On February 2, 2016, the European Commission announced that the EU and US had reached a new transatlantic data transfer agreement. Though not yet legally binding, the new agreement, referred to as the Privacy Shield, is intended to replace the 15-year old Safe Harbor Agreement struck down by the European Court of Justice (CJEU) on October 6, 2015 in the case of Maximillian Schrems v. Data Protection Commissioner. Schrems filed complaints against Facebook in Ireland where the company has its European headquarters, alleging that Facebook’s transfer of personal data from its EU servers to its US servers violated his privacy rights because the US did not adequately protect the transfer of his personal data. His claims were based on former National Security Agency (“NSA”) contractor Edward Snowden’s revelations about the US government’s mass data surveillance activities. The CJEU agreed that the NSA’s surveillance of European citizens violated their “fundamental privacy rights”, invalidated the Safe Harbor Agreement and set a three month deadline for the formulation of a new agreement.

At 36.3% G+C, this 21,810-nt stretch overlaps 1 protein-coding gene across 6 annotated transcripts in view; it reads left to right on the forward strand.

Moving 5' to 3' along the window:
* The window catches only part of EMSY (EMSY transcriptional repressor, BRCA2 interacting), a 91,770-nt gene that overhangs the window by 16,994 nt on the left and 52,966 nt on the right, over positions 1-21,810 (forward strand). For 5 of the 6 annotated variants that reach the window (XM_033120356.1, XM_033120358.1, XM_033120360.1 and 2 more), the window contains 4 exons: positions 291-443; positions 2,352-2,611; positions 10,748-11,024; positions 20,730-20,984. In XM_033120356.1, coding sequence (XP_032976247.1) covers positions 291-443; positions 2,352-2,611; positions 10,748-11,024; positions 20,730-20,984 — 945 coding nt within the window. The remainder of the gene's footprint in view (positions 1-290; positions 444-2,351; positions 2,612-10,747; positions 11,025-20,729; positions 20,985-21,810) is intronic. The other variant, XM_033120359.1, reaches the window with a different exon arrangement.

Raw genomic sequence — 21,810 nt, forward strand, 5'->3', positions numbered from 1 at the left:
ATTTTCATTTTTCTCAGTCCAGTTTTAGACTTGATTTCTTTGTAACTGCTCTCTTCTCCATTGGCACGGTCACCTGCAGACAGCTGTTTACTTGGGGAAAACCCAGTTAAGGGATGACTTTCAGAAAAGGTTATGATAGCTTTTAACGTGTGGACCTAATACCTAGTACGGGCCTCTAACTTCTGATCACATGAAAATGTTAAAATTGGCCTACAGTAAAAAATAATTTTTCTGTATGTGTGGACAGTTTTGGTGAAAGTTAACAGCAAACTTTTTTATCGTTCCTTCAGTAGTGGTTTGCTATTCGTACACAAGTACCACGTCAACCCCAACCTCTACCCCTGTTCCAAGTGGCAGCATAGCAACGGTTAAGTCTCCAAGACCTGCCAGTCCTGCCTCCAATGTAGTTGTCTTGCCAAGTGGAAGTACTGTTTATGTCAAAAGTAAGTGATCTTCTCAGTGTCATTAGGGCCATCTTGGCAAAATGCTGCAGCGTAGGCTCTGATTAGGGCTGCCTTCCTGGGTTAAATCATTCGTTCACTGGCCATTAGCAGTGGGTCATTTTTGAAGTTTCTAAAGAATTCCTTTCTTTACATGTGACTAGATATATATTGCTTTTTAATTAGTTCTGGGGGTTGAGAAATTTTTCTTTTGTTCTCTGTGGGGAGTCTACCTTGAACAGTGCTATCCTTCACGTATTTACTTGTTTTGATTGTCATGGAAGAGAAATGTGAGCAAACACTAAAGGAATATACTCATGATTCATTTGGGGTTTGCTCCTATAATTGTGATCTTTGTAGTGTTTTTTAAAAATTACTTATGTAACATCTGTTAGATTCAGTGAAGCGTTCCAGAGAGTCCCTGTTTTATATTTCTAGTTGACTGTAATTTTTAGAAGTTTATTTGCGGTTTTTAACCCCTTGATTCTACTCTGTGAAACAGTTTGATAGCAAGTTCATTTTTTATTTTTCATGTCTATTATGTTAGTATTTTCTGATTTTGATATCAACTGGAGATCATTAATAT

The text of the Privacy Shield has not been published and is not expected to be disclosed for several weeks. However, the European Commission’s announcement highlighted that the new agreement will impose stronger obligations on companies in the US to protect the personal data of EU citizens, provide clear safeguards and transparency obligations on the US government and include a multi-step complaint resolution and redress mechanism. This announcement should bring some measure of relief to companies that house or transfer personal data of EU citizens.
The new arrangement will include the following terms:
- The US will create an Ombudsperson to handle complaints from EU citizens;
- The US Office of the Director of National Intelligence will give written commitments that EU citizens’ personal data will not be subject to mass surveillance;
- The EU and US will conduct an annual review to monitor the functioning of the new arrangement; and
- European data privacy watchdogs will work with the Federal Trade Commission to address any flagged problems.
The Privacy Shield still requires the approval of EU members states but may be implemented in as little as three months. In the meantime, the US will work towards the establishment of a framework for participation in the agreement including the appointment of an Ombudsperson in the State Department.